Sun, 9 Aug 1998 07:14:32 +0100
Some time ago I tried to argue that to distinguish between the levels we
should consider the motive of an event. In a school of fish the social
bonding is useful biologically, it benefits the biological value of the
fish. The social pattern of New York, on the other hand doesn't benefit
anything but itself. In fact it sometimes even works against the bodies.
This is why the levels seem fuzzy. There's a parent-child
relationship. Each one is a child of the last one and initially helps
and supports its parent. But later the child becomes independent and may
even turn against its parent.
Just as you can't say precisely when a baby becomes discrete
from its mother you can't say precisely when the social level became
discrete from the biological level. However to turn round and say that
it therefore *isn't* discrete is wrong as well. The transition may be
fuzzy but the outcome is clear. There is some socialisation in the
animal kingdom, but that is just the awakening of the giant. The real
social value lies in human culture where social patterns exist for no
reason other than to propagate themselves.
> Historically, S-O thinking began (as Donny correctly describes the
> beginnings of the Q-Intellect) around the 6th century when a tribesman
> turned to his companion and said, "I'm somebody."
I wasn't around at the time, but I would put the beginning of
intellectual value a lot further back than that -- right back to when
the first tribesman rubbed two sticks together and made fire, or
whatever the first attempt to create a cause and effect relationship
was. To believe you can create cause and effect is to believe in logic
-- IF I rub sticks THEN fire will occur. (Unlike Donny's cat which
hasn't got a clue why it chases balls.) Later that pattern would have
been transmitted socially from one generation to the next, but there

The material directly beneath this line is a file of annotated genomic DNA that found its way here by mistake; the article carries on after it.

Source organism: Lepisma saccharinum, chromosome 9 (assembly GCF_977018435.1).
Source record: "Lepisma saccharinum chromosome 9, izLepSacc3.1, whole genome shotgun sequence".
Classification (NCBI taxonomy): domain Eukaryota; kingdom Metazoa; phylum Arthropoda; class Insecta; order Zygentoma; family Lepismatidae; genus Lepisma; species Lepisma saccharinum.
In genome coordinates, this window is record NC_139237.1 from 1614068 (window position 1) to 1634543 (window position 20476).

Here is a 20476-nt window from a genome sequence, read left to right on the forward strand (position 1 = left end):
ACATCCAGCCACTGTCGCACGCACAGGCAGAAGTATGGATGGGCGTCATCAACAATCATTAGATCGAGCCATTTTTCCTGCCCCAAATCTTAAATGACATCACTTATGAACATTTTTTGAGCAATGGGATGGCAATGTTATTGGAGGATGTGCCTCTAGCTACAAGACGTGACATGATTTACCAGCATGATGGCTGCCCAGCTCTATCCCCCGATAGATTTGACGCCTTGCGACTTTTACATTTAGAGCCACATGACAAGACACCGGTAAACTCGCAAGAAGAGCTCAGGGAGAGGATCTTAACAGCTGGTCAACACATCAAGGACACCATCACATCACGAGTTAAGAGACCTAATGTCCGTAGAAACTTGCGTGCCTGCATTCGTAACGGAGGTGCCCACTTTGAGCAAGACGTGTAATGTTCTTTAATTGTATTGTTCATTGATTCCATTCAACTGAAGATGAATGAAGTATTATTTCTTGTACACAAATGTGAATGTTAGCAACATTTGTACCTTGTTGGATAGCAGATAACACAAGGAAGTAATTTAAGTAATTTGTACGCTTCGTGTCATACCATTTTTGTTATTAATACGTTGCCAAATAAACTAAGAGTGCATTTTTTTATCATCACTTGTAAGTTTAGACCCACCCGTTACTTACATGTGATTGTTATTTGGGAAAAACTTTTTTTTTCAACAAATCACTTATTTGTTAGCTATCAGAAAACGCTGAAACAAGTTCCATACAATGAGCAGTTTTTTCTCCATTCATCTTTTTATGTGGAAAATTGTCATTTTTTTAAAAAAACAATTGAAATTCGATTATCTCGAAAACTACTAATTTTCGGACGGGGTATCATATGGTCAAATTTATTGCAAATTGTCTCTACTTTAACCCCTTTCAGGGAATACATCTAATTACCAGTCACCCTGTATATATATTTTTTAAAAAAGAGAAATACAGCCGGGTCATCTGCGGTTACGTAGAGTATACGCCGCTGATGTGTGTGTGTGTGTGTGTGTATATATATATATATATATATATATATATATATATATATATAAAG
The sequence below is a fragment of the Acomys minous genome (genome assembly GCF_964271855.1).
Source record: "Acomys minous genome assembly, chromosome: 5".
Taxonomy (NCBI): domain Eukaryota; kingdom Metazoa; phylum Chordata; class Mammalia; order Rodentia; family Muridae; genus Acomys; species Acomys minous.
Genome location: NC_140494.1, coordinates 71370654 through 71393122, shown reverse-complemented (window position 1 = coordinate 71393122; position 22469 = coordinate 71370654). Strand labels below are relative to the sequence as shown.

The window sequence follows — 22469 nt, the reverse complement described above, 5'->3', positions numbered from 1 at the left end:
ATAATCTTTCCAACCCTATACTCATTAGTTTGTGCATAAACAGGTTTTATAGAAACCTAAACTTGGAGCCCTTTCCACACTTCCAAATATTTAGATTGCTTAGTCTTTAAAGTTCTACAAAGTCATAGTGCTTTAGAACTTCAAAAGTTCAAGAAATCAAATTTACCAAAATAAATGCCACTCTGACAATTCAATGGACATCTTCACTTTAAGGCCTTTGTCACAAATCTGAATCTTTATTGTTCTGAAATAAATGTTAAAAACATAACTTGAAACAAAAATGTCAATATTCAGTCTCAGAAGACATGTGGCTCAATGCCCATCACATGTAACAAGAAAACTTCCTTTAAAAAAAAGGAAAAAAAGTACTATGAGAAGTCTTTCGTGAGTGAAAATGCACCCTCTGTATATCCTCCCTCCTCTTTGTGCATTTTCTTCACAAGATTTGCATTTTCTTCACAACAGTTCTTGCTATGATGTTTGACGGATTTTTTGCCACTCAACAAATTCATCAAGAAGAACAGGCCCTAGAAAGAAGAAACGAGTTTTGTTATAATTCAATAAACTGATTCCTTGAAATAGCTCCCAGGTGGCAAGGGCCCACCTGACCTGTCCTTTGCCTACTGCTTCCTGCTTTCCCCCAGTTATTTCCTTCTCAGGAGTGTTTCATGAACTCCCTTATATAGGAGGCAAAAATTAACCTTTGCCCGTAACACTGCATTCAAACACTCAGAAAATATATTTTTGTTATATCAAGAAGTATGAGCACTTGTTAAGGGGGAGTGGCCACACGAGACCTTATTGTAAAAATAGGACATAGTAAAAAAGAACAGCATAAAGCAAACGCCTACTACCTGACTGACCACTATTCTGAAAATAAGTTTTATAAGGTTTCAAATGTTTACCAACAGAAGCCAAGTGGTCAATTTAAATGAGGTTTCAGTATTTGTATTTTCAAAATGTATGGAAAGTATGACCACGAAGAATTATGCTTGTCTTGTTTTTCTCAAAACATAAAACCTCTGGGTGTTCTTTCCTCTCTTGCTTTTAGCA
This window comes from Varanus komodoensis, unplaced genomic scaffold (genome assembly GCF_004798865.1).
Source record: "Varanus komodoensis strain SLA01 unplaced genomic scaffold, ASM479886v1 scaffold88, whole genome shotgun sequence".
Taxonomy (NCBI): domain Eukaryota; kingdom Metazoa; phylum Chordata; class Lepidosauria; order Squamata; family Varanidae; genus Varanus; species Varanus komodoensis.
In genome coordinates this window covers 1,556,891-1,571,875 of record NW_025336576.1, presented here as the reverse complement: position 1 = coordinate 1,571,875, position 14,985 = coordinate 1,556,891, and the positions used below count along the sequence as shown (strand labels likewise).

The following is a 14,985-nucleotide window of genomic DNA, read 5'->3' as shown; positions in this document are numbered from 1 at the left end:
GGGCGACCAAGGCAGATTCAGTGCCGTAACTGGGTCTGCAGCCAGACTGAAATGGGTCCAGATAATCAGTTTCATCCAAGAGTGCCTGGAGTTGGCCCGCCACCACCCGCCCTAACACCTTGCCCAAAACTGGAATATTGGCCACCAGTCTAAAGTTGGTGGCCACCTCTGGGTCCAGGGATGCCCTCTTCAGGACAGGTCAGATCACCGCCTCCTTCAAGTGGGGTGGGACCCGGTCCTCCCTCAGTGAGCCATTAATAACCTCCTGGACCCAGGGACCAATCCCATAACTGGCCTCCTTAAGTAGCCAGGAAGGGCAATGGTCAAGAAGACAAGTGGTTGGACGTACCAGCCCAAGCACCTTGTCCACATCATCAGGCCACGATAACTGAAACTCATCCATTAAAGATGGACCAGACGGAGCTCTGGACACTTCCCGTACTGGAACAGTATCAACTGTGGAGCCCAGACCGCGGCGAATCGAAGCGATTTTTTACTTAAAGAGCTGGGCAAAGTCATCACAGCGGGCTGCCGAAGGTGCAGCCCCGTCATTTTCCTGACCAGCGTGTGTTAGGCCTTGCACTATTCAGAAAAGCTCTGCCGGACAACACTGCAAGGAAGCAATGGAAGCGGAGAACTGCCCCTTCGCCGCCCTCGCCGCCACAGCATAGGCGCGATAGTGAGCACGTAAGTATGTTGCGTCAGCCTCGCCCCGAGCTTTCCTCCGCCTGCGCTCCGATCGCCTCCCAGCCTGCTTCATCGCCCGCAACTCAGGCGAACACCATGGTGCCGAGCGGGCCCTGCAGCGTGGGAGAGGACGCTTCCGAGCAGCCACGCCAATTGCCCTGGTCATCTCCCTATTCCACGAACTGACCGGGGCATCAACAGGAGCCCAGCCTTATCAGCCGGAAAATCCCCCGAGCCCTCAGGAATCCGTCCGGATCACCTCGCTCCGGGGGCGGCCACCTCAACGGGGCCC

must have been one bright spark (sorry) who figured it out initially.
As for subjects and objects, without S-O mentality, things just
happen. "I" can't make things happen because "I" doesn't exist.
Of course it wasn't until this century that S-O thinking got to
be more important than social value, but still the roots have been
around for a very long time.
> Let's see, imagine a small society, say a
> spaceship on an interstellar voyage to a nearby star. The trip will
> take several decades and every crew member have a specific job
> during that time. Suddenly, one of them dies, but the brilliant
> crew is able to build a replacement robot that does the job of the
> dead crew member so that the society can survive. One by one,
> the human crew members die but all are replaced by robots.
> When the last human dies, the robot crew replaces her also and
> carries on.
> Now, what is this? Is it still a society? Is it not? If it's not,
> when did it cease to be a society? If it is a society, where are the
> biological building blocks? Or is a society not dependent on
> biological building blocks?
According to the explanations of social value given by Pirsig it would
be impossible to built robots that can function socially like humans.
Such robots would have to understand and respond Dynamically to values
such as charisma, fashion, celebrity, ego, shame, humor. That is what
the social level of the MoQ is about and that is what AI has yet to
Theo & Jonathan
I share your concerns about "what's good is freedom from domination by
_any_ static pattern". But chap 24 is not the end of the story. Pirsig
deals with the problem in chap 30 and he does make a distinction between
goodness and change. It's not very clear, granted. But it's in there.
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